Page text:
In 1974, Menotti adopted an adult actor and figure skater Francis "Chip" Phelan (born 1938) who had been appearing as a mime in Gian Carlo's operatic performances. When Menotti died, he became sole heir to his vast fortune, Yester Castle in Scotland (which he sold in 2010 to Lady Gaga), homes in Monaco and Philadelphia, his copyrights and royalties. He changed his name to Menotti shortly after his adoption. In 1985, Chip married Malinda Fitler Murphy, the daughter of Happy Rockefeller (widow of Nelson) and Dr. James Murphy. They had two sons and Malinda died in 2005.
Efrem Zimbalist Jr. produced several of Menotti's operas on Broadway and was a lifelong supporter of the Metropolitan Opera where his mother had performed.
Menotti died in 2007 at the age of 95 in Monte Carlo, Monaco with his adopted son at his side. His partner in life and work, Samuel Barber died in 1981.
Menotti is just another fascinating life that intersected with Efrem Zimbalist Jr.
During this time in the late 1940s, Efrem Jr. sponsored several students from the Curtis Institute of Music and would go on to sponsor many more aspiring students for the rest of his life. He became a producer to bring the not yet famous opera composer Gian Carlo Menotti's modern operas to Broadway in New York City, namely "The Telephone" and "The Medium" in 1947. Menotti played at the Metropolitan Opera House, a place close to the Zimbalist family's heart. In 1950, he won the Pulitzer Prize for Music for his production of "The Consul," which Efrem Jr. produced.
Gian Carlo Menotti's interesting story appears in the sidebar. He also lived to be 95 years old.
In 1949, now living in California, Efrem Jr. made his film debut cast as Tony Monetti in "House of Strangers" with Edward G Robinson and Richard Conte, filmed at Warner Brothers Studios. By that time, Efrem Jr. and Emily McNair had two children, Nancy and Efrem "Skip" Zimbalist III.
Efrem Jr.'s career was finally taking off. He joked that being Jack Warner's tennis partner kept acting parts coming his way.
In 1950, tragedy struck their new family. Emily Munroe McNair died of cancer on January 18, 1950 at age 30. She was buried later in June 1950 in Town Hill Cemetery in New Hartford, Litchfield County, Connecticut, where the Zimbalist family maintains a residence and a cemetery holding.
Efrem Jr. was devastated. He had two children to support and he was seriously thinking of retirement from acting to get a steady job.
Jack Warner supported Efrem Jr.'s plan to retire to raise his kids away from Hollywood. He packed up his two children and moved to Philadelphia where his father was director of The Curtis Institute of Music. Efrem Jr. threw himself into studying and composing music, and became dean of students in 1954.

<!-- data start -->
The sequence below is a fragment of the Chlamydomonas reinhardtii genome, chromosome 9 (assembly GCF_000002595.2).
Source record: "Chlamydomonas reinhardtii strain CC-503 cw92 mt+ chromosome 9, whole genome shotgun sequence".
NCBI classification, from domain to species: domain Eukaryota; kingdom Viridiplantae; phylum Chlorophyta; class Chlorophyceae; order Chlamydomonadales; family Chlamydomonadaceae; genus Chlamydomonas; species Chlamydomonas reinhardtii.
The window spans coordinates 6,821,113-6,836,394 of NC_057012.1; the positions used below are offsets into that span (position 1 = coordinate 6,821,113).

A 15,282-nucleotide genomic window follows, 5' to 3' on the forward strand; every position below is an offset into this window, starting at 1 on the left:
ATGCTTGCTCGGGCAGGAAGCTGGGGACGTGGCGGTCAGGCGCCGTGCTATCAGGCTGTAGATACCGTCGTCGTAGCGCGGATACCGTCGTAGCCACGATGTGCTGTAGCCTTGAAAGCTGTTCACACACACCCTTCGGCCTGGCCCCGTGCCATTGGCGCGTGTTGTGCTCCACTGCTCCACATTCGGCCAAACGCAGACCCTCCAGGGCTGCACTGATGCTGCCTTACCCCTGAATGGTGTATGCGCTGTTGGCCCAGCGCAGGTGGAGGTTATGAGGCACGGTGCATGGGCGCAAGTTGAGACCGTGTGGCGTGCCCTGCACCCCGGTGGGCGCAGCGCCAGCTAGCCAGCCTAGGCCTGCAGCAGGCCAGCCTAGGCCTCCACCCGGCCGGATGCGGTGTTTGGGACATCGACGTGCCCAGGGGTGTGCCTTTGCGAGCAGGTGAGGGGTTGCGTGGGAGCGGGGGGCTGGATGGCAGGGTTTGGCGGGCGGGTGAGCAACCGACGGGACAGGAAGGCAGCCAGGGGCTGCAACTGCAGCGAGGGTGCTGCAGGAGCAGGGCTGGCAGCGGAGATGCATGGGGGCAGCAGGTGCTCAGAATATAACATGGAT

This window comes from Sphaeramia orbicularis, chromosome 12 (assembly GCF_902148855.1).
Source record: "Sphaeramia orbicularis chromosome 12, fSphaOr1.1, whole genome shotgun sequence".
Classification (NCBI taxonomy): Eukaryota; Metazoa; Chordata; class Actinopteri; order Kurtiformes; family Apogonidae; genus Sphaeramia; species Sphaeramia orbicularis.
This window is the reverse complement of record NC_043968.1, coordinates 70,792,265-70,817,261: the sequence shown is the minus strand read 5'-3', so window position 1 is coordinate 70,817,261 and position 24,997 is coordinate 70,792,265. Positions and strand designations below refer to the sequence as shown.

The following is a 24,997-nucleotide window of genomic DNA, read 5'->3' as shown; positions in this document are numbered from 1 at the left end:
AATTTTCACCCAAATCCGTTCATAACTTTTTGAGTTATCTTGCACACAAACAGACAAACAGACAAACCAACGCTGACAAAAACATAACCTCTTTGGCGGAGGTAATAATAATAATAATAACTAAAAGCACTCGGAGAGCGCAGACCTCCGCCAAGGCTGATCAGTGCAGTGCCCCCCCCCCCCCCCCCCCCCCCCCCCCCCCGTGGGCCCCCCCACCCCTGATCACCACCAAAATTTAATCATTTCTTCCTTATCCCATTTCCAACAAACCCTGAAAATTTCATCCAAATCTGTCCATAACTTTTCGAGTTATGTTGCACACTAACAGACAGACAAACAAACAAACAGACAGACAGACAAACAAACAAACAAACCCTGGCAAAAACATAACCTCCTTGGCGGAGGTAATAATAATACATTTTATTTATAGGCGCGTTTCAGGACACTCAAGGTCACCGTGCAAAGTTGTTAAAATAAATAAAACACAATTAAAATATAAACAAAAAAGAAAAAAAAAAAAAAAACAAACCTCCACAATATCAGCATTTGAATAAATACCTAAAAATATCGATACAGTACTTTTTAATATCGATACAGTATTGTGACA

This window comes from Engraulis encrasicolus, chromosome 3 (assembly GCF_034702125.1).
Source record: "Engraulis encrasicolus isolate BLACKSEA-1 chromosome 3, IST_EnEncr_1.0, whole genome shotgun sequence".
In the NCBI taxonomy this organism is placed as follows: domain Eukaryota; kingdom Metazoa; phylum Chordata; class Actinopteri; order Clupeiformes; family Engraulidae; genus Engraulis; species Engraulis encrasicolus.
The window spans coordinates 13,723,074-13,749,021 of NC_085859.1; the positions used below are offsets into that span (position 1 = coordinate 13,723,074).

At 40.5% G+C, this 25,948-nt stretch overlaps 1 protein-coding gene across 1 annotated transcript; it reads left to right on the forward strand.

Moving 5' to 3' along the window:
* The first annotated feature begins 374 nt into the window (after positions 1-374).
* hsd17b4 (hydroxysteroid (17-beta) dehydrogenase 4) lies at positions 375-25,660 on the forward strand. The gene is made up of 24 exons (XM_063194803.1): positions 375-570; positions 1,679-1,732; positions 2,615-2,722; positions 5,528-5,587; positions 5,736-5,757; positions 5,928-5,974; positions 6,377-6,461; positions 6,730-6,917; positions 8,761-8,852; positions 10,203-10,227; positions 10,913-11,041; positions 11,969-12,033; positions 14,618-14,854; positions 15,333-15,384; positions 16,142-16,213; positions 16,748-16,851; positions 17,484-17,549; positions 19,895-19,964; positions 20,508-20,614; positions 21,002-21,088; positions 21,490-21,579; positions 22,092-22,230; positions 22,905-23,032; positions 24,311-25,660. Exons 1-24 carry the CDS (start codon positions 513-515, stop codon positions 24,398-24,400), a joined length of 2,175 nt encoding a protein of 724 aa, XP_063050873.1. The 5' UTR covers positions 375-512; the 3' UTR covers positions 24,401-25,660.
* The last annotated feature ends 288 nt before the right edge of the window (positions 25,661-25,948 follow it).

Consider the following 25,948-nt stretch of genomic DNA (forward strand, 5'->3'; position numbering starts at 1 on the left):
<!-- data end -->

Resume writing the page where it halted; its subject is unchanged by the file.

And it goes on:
While still employed at the school, he was cast in a recurring acting part in a television soap opera "Concerning Miss Marlowe" and by 1956, he had given up the music school position altogether. He was back on Broadway in Noel Coward's "Fallen Angels."
(more!) Rachael O'Halloran's Trivial Points of Interest for the Trivia-Minded Reader™
ƒ Efrem Jr.'s mother was famous opera singer Alma Gluck
ƒ Efrem Jr.'s father was a world famous violinist, Efrem Zimbalist, Sr. as was his father before him.
ƒ Efrem Jr. kept the tradition going and learned the violin. He also kept the name tradition going and has a son Efrem Zimbalist, III (nicknamed Chip). He owns a multi-media company and is work as an actor.
ƒ Efrem Jr.'s daughter is Stephanie Zimbalist, (best known for the TV series Remington Steele) who also studied music at Julliard, although she didn't take up the opera or the violin
ƒ Efrem Jr.'s political involvement became disillusioned in 1964 and ceased altogether with the election campaign of U S Senator Barry Goldwater when he actively campaigned for him in 1963 and 1964 against U S President Lyndon B Johnson.
ƒ In the 1990s he became interested in stem cell therapy, its uses and merits.
ƒ Efrem Jr.'s new stepmother, Mary Louise Curtis Bok Zimbalist was the heir to the Curtis Publishing Company who published the Ladies' Home Journal -founded by her mother. She fought to keep the magazine as a monthly publication until 1970, when it was sold to a larger publishing firm. The magazine went digital in 1995.
ƒ Efrem Jr.'s son, Efrem Zimbalist III (Skip) got involved in the publishing business and today is the publisher of over 50 weekly and monthly magazines at Active Interest Media. Click link to see the amazing list of magazines his firm publishes. One wonders if his step-grandmother's exposure groomed him to be as successful as she was.
Efrem Zimbalist Jr.'s second marriage
On February 12, 1956, Efrem Zimbalist Jr. married Loranda Stephanie Spaulding. In October 1956 their daughter Stephanie was born. She went on to star in a number of movies and television programs, most notably Remington Steele with Pierce Brosnan.
I thought this was one of the best shows of the 1980s with a good mix and match of actors. I don't know why they only give shows a 5 year run and other shows (sometimes terrible shows) get to run for so much longer. Maybe the actors wanted to move on; maybe they were out of scripts. But it wouldn't hurt to see a return to good sidekick detective shows.
1957 brought Efrem Jr. a seven year contract with Warner Brothers studio. He joked that he got the contract because Jack Warner, the head of studio, was his tennis partner.